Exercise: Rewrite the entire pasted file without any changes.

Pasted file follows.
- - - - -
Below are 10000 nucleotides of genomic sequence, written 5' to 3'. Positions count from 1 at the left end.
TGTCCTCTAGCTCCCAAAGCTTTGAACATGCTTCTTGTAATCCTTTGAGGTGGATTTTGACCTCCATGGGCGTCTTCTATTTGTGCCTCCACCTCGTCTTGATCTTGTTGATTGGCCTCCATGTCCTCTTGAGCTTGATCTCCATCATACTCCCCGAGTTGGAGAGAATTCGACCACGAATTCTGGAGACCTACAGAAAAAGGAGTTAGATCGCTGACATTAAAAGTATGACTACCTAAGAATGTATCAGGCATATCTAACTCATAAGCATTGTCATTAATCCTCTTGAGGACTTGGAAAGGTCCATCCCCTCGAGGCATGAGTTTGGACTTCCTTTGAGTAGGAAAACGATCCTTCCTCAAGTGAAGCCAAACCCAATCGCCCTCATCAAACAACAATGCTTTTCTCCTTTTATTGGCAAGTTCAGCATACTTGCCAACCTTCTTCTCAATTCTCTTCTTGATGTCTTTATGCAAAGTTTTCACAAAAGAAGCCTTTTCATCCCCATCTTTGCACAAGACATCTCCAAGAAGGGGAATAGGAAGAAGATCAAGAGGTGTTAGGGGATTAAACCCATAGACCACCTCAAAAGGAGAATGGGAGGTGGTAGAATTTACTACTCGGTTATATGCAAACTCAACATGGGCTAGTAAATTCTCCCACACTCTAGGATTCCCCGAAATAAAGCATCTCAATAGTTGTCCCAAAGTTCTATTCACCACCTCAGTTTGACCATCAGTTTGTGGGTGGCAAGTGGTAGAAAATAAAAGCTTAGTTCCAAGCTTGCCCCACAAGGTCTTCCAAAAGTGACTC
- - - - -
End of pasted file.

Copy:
Below are 10000 nucleotides of genomic sequence, written 5' to 3'. Positions count from 1 at the left end.
TGTCCTCTAGCTCCCAAAGCTTTGAACATGCTTCTTGTAATCCTTTGAGGTGGATTTTGACCTCCATGGGCGTCTTCTATTTGTGCCTCCACCTCGTCTTGATCTTGTTGATTGGCCTCCATGTCCTCTTGAGCTTGATCTCCATCATACTCCCCGAGTTGGAGAGAATTCGACCACGAATTCTGGAGACCTACAGAAAAAGGAGTTAGATCGCTGACATTAAAAGTATGACTACCTAAGAATGTATCAGGCATATCTAACTCATAAGCATTGTCATTAATCCTCTTGAGGACTTGGAAAGGTCCATCCCCTCGAGGCATGAGTTTGGACTTCCTTTGAGTAGGAAAACGATCCTTCCTCAAGTGAAGCCAAACCCAATCGCCCTCATCAAACAACAATGCTTTTCTCCTTTTATTGGCAAGTTCAGCATACTTGCCAACCTTCTTCTCAATTCTCTTCTTGATGTCTTTATGCAAAGTTTTCACAAAAGAAGCCTTTTCATCCCCATCTTTGCACAAGACATCTCCAAGAAGGGGAATAGGAAGAAGATCAAGAGGTGTTAGGGGATTAAACCCATAGACCACCTCAAAAGGAGAATGGGAGGTGGTAGAATTTACTACTCGGTTATATGCAAACTCAACATGGGCTAGTAAATTCTCCCACACTCTAGGATTCCCCGAAATAAAGCATCTCAATAGTTGTCCCAAAGTTCTATTCACCACCTCAGTTTGACCATCAGTTTGTGGGTGGCAAGTGGTAGAAAATAAAAGCTTAGTTCCAAGCTTGCCCCACAAGGTCTTCCAAAAGTGACTC